Ten Questions We Have Going Into The ‘Fear The Walking Dead’ Finale

After an inconsistent first four episodes of Fear the Walking Dead, this week’s penultimate episode, “Cobalt,” gained solid forward momentum as it headed toward the season finale. It appears as though next week’s episode will finally put the zombies back into the zombie series.

On the other hand, Fear the Walking Dead also seems to have completely changed course. It was pitched as a series about the initial days of the zombie outbreak, but after three episodes, Fear the Walking Dead jumped past the initial chaos and confusion and right into a storyline we might expect from The Walking Dead, with humans being pitted against other humans instead of humans being pitted against zombies.

Granted, it’s made Fear the Walking Dead into a better series, but the show is quickly losing what made it different from the mothership.

That quibble aside, “Cobalt” (which was the original working title of the series) got the ball moving toward what hopes to be a very exciting finale. Here are the questions we most want to have answered next Sunday night. Pay special attention to the final question, because it may offer hints toward a twist in the finale.

1. What is “Cobalt?”

As Andrew explained, Cobalt refers to a mission in which the military will evacuate from the Los Angeles base. The mission includes “the humane termination of…” Who the military is terminating is somewhat unclear, but it seems fairly likely that they’re meant to exterminate everyone — all the citizens, including those in the medical compound, in the safe zones, and anyone who is left. The military has decided that the infection cannot be contained, and they’ve decided to cut their losses, and kill everyone.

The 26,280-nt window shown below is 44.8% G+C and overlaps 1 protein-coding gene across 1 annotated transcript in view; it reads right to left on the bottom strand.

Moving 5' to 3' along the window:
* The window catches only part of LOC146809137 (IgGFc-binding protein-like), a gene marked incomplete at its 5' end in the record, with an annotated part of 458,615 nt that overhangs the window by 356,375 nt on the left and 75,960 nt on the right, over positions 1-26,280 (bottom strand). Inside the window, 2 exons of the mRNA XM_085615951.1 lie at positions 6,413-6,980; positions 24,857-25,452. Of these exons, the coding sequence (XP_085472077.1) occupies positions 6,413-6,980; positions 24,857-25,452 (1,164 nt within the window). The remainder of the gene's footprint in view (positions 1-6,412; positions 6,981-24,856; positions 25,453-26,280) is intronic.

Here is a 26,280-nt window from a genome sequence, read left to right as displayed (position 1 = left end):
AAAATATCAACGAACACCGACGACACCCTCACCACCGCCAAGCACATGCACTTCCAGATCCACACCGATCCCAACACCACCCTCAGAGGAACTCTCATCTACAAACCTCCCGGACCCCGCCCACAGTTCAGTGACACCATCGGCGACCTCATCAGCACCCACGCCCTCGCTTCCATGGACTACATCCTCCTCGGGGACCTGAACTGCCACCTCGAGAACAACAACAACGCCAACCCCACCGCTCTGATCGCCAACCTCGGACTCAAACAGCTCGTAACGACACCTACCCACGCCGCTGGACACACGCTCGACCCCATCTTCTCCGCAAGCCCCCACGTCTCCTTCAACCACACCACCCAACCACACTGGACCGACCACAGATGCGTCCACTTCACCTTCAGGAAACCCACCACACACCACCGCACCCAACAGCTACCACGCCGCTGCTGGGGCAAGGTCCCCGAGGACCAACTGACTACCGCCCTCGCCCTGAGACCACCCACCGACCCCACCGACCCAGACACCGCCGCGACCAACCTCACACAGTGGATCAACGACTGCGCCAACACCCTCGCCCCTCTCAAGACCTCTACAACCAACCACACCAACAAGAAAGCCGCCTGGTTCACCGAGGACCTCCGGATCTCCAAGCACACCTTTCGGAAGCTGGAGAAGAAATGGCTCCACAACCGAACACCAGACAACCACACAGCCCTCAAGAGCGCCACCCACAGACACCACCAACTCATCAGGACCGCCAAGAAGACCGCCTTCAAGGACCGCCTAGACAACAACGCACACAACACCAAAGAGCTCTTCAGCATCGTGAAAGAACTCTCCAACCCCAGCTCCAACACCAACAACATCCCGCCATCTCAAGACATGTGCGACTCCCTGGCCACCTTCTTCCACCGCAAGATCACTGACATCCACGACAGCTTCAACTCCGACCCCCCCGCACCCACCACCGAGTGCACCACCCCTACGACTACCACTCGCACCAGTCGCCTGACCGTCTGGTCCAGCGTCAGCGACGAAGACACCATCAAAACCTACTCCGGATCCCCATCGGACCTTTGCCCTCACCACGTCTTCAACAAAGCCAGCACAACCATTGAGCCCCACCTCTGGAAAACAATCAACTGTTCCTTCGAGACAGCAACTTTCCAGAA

We don’t know what’s going on in the rest of the world right now outside of Los Angeles, or whether it’s better contained in other cities, but if this is the strategy nationwide, it would certainly explain why most of the nation’s population had been eradicated by the time Rick woke up from his coma in The Walking Dead.

2. What’s in the arena Daniel spotted at the end?

Basically, the worst thing you can do during a zombie apocalypse is round up thousands of people and put them into one place, because if one person gets infected, everyone can get infected. The military put thousands of people into the arena, likely per FEMA guidelines, and when madness broke out, the military shut them inside. Andrew helped put the locks on the door. If the the people inside weren’t infected before that, they all sure as hell are now.

3. What’s the end game in the finale for Travis, Daniel, Madison, et. al?

I suspect Daniel has a plan, and I suspect that Daniel’s plan includes using an entire arena full of zombies as a distraction against the military while they attempt to escape the city.

4. Will Salazar kill Andrew in the finale?

Maybe. Probably. Unless Ofelia talks him out of it and lets Andrew join them in escaping. What Salazar doesn’t want is a guardsman ratting him out to the other guardsmen and bringing heat on him as he’s attempting to escape. I do hope he survives, though, because Shawn Hatosy would be a welcome addition to the regular cast of Fear.

5. Who was the awesome guy who hates insurance?

The actor’s name is Colman Domingo. The character’s name is Strain. He hates insurance and yuppies, and he’s made the strongest first impression of any character so far. If he becomes the fourth black character to die in next week’s finale, there will be riots.